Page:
Pedro lit a cigar with my lighter, the one engraved, “Smoking will kill you someday, love, Jen.” Last year’s birthday present. Right before she dumped me.
“Canning. That funny name for supermarket guy,” Pedro said. “How much you worth, Jimbo? You can tell me. I am so trustworthy. You give me million dollars, I give you Coca-Cola. Fair trade? That’s peanuts for you.”
He kindly blew the smoke my way. “You sell a lotta peanuts at those markets?”
“A whole lotta.” I breathed in deeply, but second-hand smoke wasn’t gonna cut it. “How about a smoke, and that Coke?”
“Oh, I am generous man, but smoking is bad for you. And no Coke.”
He motioned for Monique to fetch me some water. She filled a paper cup from the faucet and pressed it to my lips, saying, “Drink it, or the next one’s from the toilet.”
I drank it.
Pedro took a swig of Jack Daniels. “How you like your water, Jimbo? Your guts gonna do a little tap dance? ‘Montezuma’s revenge,’ eh?”
“Listen, Pedro,” I said. “This may be your first starring role in the re-run that is your life, but it’s not mine. Could you can the tourist crap?”
Pedro’s lips curled back. He had remarkably white teeth for a villain. I should’ve been more polite.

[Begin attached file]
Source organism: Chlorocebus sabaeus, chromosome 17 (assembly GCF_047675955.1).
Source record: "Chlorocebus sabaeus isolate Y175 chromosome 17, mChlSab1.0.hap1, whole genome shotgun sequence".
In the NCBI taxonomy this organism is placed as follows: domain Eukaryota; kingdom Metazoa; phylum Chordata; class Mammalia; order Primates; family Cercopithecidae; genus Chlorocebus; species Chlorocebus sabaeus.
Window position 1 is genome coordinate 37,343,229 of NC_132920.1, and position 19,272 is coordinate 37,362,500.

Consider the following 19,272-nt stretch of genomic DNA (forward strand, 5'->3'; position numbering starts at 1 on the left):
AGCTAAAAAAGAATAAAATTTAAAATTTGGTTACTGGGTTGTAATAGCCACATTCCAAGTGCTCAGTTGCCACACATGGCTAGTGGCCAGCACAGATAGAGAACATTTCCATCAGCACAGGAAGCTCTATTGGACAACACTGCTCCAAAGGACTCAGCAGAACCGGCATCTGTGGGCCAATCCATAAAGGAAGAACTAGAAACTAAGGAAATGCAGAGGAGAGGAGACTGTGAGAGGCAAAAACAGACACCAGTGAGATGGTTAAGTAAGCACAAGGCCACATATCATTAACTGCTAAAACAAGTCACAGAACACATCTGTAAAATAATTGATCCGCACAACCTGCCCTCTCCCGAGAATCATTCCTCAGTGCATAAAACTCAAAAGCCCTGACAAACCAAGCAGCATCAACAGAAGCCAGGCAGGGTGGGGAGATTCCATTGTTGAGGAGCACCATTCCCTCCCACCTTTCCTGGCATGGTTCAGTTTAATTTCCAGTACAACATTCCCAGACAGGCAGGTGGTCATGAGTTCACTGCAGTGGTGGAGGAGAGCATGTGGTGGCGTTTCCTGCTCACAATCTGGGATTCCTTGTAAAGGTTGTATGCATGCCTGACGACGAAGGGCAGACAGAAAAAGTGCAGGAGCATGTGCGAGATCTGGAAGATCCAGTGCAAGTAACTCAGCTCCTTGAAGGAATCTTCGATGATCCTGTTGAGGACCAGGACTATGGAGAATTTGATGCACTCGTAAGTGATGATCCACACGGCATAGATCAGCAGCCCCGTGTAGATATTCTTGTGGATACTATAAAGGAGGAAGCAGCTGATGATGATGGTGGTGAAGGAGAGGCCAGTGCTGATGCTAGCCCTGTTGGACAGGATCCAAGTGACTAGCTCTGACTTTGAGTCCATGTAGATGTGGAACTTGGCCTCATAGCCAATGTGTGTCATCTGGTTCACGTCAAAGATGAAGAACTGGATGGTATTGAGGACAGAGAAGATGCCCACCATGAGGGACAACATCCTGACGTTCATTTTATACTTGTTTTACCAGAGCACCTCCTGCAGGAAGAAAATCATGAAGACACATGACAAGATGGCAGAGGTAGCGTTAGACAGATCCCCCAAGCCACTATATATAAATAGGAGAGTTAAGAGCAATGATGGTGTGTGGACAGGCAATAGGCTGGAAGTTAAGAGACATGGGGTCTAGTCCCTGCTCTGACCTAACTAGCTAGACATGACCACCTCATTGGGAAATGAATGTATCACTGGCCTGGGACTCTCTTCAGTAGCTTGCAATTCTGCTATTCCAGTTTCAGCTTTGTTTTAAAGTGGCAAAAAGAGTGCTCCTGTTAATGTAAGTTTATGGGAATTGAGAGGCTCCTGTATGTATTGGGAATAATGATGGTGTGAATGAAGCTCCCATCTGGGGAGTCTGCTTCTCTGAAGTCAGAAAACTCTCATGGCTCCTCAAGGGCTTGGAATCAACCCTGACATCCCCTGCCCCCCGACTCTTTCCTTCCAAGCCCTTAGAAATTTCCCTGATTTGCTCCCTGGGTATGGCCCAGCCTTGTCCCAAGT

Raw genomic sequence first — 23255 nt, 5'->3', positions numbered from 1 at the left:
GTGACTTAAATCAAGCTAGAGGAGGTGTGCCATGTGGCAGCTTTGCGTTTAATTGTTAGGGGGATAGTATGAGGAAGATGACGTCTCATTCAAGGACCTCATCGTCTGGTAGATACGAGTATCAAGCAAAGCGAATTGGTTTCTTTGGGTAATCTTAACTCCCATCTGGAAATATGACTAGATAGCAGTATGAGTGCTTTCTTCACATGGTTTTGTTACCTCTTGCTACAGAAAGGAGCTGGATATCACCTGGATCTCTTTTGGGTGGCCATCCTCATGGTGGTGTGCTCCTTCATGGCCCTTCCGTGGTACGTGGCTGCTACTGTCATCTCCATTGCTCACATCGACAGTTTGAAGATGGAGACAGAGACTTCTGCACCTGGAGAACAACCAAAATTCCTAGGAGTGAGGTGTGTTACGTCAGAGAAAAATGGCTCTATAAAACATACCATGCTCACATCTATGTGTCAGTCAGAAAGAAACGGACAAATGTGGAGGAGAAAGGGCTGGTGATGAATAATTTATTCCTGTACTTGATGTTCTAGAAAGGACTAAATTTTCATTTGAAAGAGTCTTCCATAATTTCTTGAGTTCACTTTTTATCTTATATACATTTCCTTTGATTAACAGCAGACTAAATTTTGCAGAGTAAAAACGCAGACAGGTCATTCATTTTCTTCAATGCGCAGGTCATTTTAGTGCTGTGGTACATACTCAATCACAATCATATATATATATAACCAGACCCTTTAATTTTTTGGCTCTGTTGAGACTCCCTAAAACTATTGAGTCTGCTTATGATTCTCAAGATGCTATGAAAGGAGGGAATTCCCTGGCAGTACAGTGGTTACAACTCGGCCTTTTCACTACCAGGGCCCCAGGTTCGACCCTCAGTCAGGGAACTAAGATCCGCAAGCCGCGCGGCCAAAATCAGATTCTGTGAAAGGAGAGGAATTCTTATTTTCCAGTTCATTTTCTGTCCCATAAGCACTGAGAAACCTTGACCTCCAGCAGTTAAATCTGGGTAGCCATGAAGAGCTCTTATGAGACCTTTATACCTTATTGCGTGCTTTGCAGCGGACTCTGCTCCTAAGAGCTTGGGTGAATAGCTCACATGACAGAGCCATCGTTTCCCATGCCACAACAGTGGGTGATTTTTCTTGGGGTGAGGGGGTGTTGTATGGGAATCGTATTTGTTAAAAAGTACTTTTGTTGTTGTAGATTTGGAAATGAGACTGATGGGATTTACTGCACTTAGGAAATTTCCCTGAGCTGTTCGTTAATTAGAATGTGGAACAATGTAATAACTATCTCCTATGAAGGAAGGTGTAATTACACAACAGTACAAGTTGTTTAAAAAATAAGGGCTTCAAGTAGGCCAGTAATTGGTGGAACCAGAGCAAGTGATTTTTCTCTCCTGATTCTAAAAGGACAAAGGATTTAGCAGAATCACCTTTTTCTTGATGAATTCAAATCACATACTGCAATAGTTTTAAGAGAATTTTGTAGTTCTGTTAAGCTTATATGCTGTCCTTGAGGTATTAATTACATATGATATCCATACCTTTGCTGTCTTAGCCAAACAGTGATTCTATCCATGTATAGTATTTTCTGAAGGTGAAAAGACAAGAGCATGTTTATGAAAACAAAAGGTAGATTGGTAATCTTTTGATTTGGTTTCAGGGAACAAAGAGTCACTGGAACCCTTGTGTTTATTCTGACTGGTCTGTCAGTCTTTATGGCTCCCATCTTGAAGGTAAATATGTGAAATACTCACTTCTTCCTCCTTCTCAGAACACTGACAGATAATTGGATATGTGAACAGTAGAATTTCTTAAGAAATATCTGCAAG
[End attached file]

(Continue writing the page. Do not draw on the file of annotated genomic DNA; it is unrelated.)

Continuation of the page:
“Can? Tourist? Crap? Oh, Jimbo, you make me giggle. How much that sense of humor cost you, eh?”
But he’d already set the price.
I said, “If you want the money, I’ll need my phone and a pair of pants. And that Coke.”
“You want fries with that?” Pedro jumped up and cracked my head with the bottle. I saw rainbows, but didn’t black out.
Monique hollered, “Not so rough! Are you nuts?”
Panting and swaying, Pedro leaned toward me and belched. His breath burned my eyes. I lay there bleeding, head throbbing, wondering how the Hell I was going to get out of there.
I scanned the room again. One window. No extra charge for the bars. There was a copy of Kafka’s “The Metamorphosis” on the nightstand. Which of these geniuses was reading that?
In my cheeriest voice, I asked, “Who likes the classics? I’m a ‘Bullwinky’ fan, myself.”
Monique stared at me blankly. “Bullwinky?”
“You know, the moose. And Roscoe the flying squirrel?”
“Pedro,” she said, “how hard did you hit him?”
But Pedro didn’t answer. He and his shotgun were busy flopping back down on the mattress. When the bouncing stopped, my eyes came to rest on the blacked-out newspaper.
“What’s with the blackout?”
“What you mean, Jimbo? You wanna back out? No back out of this deal.”
“I give up,” I said. “I wish this was a dream sequence.”
“Dream sequence? How you know this notta dream sequence?”
“I just know.”
“How you know? You naked. People always naked in my dreams.” He waved the shotgun at Monique. “Whassa matter, her tits not big enough for your dreams?”
“Sure they are,” I said. “I just hate dream sequences.”
“Me, too,” Monique said.
Pedro jumped up again. “Me three! Funny, eh? Arithmetic. We got so much in common.”